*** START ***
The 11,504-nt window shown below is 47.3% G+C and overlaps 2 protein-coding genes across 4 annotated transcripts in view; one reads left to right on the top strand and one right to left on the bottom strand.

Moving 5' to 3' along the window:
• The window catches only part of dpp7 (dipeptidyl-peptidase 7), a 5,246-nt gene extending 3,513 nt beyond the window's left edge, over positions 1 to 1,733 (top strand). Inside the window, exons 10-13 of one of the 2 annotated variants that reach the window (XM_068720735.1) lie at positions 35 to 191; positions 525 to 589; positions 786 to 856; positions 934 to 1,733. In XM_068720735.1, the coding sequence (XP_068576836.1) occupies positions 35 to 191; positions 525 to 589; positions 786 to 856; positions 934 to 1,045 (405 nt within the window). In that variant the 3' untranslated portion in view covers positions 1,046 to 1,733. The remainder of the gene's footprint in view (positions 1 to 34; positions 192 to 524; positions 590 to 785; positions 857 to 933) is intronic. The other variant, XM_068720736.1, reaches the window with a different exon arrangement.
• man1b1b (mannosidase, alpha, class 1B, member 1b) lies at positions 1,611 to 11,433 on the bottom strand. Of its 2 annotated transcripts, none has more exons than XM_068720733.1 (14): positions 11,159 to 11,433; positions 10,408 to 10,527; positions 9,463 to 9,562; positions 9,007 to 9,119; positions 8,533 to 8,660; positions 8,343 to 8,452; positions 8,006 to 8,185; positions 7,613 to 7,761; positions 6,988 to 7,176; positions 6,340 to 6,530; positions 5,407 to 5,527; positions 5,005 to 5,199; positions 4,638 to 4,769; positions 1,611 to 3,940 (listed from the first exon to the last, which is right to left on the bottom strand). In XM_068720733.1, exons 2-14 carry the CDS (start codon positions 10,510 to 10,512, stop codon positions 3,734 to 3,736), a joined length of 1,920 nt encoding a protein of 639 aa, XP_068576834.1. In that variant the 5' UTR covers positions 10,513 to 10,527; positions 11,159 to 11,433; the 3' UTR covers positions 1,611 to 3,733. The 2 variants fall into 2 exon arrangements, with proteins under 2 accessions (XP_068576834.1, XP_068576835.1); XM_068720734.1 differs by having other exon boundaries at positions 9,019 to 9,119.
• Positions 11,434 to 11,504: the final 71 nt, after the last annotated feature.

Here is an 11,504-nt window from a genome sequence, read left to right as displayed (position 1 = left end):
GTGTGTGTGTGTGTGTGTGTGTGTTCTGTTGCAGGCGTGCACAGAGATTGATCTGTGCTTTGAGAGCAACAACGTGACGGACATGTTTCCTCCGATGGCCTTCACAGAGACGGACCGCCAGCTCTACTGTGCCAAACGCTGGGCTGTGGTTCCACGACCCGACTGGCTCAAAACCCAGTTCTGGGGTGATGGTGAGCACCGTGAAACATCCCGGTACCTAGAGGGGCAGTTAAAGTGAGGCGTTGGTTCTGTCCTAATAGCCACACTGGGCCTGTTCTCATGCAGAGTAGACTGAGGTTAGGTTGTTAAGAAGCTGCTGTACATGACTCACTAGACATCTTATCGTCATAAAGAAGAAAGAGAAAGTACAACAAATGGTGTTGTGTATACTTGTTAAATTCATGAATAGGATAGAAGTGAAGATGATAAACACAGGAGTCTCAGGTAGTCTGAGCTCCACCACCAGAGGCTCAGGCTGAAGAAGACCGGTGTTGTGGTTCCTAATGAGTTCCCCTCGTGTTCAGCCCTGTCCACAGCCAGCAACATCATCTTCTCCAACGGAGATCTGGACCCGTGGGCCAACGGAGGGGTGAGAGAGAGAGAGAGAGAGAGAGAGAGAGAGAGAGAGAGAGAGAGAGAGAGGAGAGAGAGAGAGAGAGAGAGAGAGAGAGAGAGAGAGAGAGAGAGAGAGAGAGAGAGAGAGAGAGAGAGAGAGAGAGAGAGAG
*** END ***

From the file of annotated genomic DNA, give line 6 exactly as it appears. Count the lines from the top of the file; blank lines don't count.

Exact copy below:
Here is an 11,504-nt window from a genome sequence, read left to right as displayed (position 1 = left end):